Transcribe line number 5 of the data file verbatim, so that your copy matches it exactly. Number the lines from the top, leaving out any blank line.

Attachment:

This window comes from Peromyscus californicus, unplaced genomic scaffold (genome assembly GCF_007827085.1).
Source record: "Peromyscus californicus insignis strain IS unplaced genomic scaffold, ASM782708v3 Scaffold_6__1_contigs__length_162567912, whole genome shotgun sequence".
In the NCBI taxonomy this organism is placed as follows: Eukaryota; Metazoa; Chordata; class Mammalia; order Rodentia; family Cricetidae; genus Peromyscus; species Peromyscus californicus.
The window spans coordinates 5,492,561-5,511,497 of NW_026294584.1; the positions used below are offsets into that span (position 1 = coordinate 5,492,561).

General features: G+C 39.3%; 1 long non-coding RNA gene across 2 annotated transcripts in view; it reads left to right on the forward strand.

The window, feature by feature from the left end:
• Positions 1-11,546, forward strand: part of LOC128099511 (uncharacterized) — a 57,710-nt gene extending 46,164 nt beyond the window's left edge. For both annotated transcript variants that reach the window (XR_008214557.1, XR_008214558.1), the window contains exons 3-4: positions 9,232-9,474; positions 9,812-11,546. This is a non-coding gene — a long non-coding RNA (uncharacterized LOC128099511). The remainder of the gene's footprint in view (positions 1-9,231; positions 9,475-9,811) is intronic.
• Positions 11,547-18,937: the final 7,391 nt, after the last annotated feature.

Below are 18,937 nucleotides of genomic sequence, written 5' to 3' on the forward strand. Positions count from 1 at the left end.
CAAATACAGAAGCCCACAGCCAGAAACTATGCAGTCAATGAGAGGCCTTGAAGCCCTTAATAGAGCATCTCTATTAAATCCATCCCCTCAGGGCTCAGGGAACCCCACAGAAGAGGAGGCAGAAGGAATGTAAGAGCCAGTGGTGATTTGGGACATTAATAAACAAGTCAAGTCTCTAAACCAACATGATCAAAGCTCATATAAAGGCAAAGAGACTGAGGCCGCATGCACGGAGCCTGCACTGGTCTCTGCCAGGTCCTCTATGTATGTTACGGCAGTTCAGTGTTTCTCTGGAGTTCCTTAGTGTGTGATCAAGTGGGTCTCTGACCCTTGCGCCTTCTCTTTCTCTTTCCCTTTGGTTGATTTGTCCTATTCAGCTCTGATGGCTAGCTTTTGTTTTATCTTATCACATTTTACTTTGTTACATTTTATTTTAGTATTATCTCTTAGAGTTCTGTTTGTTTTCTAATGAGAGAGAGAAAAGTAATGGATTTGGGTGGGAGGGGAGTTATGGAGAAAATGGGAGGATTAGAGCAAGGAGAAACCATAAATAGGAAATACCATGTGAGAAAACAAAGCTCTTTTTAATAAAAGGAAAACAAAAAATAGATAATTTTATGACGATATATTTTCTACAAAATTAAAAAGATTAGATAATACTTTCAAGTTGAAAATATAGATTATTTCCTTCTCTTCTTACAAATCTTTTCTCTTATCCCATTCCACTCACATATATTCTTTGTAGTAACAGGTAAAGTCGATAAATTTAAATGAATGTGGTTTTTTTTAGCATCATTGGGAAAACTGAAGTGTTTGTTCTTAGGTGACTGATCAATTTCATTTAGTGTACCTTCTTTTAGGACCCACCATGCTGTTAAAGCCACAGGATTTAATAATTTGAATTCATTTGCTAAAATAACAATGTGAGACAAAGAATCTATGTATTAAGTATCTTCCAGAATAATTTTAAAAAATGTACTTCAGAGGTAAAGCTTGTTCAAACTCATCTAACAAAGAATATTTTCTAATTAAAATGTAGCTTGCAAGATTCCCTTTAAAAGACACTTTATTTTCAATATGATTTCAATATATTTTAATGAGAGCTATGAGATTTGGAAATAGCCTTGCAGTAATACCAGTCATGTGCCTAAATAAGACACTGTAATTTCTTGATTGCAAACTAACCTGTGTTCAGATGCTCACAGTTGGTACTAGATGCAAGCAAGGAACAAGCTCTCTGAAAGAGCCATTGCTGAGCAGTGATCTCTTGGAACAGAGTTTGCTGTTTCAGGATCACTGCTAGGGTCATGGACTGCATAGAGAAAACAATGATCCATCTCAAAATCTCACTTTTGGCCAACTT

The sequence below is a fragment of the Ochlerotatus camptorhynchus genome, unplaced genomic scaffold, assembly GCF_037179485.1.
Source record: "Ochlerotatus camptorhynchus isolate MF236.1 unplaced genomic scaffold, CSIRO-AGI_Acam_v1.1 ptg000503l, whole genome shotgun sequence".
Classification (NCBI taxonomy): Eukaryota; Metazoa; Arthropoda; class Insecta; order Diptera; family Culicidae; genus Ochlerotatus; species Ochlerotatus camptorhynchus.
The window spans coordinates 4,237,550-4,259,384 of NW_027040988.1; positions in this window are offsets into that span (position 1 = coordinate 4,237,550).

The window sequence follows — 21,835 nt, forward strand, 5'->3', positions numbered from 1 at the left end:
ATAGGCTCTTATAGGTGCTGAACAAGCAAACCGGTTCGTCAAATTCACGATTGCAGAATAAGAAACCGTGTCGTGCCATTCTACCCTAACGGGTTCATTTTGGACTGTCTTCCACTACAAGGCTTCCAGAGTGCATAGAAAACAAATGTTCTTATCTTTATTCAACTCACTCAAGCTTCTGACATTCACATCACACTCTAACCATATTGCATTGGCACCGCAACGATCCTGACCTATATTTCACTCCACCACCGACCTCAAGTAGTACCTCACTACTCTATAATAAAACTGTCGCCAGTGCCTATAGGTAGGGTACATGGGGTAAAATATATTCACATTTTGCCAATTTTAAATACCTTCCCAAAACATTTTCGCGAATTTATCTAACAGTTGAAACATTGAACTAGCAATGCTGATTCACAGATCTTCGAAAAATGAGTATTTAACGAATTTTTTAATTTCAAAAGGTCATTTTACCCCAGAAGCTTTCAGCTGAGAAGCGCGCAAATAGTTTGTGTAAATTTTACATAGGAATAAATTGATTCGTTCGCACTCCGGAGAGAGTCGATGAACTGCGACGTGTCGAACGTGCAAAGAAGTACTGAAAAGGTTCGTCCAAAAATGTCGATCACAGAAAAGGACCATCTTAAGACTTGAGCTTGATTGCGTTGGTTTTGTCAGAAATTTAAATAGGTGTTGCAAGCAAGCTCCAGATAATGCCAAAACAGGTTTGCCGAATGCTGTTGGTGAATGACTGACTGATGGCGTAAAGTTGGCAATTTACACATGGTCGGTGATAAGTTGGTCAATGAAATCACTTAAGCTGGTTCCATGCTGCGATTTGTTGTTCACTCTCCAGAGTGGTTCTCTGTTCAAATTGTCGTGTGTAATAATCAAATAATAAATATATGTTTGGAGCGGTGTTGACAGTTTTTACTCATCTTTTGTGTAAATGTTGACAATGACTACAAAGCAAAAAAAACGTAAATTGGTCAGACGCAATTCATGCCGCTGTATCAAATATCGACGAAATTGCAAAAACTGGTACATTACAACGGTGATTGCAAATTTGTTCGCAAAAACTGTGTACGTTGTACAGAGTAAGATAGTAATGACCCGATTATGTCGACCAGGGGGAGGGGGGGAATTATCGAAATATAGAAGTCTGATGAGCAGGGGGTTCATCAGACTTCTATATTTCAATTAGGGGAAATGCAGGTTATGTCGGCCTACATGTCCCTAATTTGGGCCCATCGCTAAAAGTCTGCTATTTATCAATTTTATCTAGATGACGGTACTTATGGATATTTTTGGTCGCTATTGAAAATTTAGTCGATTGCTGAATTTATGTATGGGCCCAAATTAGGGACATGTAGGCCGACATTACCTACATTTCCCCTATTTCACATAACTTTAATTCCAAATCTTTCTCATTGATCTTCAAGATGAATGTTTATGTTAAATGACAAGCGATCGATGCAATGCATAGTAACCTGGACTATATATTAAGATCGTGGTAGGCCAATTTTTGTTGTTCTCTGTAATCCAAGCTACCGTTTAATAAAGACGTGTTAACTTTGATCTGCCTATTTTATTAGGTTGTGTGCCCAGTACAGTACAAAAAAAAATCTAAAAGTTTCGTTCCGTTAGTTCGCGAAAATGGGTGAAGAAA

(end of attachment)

General features: G+C 39.3%; 1 long non-coding RNA gene across 2 annotated transcripts in view; it reads left to right on the forward strand.